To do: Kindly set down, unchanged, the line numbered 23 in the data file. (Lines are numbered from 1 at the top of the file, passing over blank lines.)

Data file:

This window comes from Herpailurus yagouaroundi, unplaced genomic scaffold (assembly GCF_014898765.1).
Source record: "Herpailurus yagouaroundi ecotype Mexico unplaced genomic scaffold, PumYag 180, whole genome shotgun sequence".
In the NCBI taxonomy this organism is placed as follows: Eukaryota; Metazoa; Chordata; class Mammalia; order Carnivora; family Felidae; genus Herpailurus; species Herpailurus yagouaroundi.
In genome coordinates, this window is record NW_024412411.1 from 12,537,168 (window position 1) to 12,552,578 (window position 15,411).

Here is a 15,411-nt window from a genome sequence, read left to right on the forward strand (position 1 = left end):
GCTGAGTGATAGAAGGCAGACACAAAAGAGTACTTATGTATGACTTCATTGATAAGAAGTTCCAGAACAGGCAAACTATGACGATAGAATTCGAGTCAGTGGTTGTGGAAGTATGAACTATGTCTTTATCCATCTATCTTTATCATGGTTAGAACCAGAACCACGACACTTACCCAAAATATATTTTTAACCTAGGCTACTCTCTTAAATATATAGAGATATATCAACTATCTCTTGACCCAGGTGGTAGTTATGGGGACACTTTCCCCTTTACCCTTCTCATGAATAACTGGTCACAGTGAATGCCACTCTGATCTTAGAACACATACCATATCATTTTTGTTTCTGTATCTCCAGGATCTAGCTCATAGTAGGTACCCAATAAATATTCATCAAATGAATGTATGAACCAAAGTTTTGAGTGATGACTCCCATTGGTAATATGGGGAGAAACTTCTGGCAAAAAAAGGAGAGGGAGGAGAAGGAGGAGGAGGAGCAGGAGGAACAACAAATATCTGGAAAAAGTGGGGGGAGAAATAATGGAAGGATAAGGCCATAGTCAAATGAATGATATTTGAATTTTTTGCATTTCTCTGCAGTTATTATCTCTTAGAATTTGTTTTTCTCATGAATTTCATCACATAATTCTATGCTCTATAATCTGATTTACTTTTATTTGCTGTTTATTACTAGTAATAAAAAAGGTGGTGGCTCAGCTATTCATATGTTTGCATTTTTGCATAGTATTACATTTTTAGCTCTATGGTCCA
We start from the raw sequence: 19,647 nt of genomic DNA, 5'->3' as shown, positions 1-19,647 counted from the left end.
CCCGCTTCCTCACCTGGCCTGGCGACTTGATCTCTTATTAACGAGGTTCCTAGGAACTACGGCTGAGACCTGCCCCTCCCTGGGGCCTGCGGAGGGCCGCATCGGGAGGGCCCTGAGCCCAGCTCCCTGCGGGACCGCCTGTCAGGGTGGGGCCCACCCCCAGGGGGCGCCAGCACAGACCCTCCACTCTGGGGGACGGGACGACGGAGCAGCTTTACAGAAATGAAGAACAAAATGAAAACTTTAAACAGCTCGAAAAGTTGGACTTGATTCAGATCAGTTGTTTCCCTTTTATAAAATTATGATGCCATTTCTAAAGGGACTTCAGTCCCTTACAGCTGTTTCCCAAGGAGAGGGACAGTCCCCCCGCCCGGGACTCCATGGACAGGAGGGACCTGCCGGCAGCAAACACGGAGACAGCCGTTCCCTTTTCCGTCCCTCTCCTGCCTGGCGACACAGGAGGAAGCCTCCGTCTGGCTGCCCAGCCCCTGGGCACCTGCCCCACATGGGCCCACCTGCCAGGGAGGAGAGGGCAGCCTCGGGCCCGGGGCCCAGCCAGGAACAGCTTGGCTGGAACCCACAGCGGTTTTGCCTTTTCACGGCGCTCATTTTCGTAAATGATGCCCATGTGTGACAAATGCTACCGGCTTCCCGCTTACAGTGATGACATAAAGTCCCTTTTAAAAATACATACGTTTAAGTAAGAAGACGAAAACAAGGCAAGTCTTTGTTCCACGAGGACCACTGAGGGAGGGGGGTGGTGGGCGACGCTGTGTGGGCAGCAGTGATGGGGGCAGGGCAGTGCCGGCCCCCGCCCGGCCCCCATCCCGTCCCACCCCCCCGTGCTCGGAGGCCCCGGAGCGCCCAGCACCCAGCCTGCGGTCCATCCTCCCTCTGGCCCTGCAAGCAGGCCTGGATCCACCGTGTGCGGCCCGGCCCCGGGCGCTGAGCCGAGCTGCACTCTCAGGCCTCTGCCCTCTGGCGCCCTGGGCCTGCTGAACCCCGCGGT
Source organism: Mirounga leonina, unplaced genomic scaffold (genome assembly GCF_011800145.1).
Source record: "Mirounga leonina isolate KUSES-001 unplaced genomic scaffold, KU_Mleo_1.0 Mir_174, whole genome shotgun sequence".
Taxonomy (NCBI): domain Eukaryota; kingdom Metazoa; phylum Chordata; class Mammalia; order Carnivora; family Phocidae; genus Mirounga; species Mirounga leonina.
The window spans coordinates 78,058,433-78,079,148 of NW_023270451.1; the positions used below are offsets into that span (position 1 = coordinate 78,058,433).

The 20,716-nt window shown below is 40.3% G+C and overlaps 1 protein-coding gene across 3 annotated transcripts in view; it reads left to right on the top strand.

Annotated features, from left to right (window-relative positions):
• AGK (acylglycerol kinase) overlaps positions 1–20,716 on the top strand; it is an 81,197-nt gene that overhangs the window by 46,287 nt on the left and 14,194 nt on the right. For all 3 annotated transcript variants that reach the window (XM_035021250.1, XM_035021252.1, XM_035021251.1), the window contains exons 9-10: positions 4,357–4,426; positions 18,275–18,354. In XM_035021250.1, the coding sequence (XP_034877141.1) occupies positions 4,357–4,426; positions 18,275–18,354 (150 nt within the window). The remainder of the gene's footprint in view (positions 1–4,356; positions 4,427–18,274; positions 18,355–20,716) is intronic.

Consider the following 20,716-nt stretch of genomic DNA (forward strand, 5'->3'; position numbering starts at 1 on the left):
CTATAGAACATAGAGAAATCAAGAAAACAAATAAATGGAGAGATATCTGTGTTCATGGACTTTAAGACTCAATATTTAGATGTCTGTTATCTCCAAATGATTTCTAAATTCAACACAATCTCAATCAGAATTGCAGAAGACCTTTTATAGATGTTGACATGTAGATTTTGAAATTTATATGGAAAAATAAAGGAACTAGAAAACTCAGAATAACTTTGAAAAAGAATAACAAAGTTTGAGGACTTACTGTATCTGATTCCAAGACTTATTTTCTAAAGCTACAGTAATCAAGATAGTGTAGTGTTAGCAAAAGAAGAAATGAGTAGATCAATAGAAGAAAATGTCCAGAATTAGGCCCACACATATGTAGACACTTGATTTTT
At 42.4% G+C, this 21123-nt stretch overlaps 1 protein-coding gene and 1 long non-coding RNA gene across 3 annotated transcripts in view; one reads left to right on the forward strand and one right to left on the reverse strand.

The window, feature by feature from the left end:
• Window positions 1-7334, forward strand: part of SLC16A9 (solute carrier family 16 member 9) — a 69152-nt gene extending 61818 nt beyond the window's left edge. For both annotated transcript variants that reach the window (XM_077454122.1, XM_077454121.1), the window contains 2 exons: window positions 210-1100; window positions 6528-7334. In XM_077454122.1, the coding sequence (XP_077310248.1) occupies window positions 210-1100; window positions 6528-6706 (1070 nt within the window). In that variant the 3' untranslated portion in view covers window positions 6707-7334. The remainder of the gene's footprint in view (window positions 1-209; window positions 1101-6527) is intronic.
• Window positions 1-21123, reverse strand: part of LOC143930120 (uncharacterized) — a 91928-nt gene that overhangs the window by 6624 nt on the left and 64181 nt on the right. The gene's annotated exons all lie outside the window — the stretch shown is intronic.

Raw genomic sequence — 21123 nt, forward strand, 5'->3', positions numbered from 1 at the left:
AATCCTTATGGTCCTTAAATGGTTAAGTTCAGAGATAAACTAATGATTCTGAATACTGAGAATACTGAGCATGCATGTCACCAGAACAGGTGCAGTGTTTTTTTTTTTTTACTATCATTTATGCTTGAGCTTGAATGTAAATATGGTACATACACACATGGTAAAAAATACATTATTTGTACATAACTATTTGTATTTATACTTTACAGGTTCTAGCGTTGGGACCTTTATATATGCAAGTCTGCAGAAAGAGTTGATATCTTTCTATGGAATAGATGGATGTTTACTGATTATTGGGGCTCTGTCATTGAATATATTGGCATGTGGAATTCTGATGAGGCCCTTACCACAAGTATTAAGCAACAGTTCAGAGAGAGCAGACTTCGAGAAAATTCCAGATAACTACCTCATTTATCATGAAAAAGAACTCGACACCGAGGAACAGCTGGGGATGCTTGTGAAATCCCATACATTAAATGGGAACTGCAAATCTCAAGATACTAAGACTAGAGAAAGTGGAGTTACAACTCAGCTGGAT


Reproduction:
AATCCTTATGGTCCTTAAATGGTTAAGTTCAGAGATAAACTAATGATTCTGAATACTGAGAATACTGAGCATGCATGTCACCAGAACAGGTGCAGTGTTTTTTTTTTTTTACTATCATTTATGCTTGAGCTTGAATGTAAATATGGTACATACACACATGGTAAAAAATACATTATTTGTACATAACTATTTGTATTTATACTTTACAGGTTCTAGCGTTGGGACCTTTATATATGCAAGTCTGCAGAAAGAGTTGATATCTTTCTATGGAATAGATGGATGTTTACTGATTATTGGGGCTCTGTCATTGAATATATTGGCATGTGGAATTCTGATGAGGCCCTTACCACAAGTATTAAGCAACAGTTCAGAGAGAGCAGACTTCGAGAAAATTCCAGATAACTACCTCATTTATCATGAAAAAGAACTCGACACCGAGGAACAGCTGGGGATGCTTGTGAAATCCCATACATTAAATGGGAACTGCAAATCTCAAGATACTAAGACTAGAGAAAGTGGAGTTACAACTCAGCTGGAT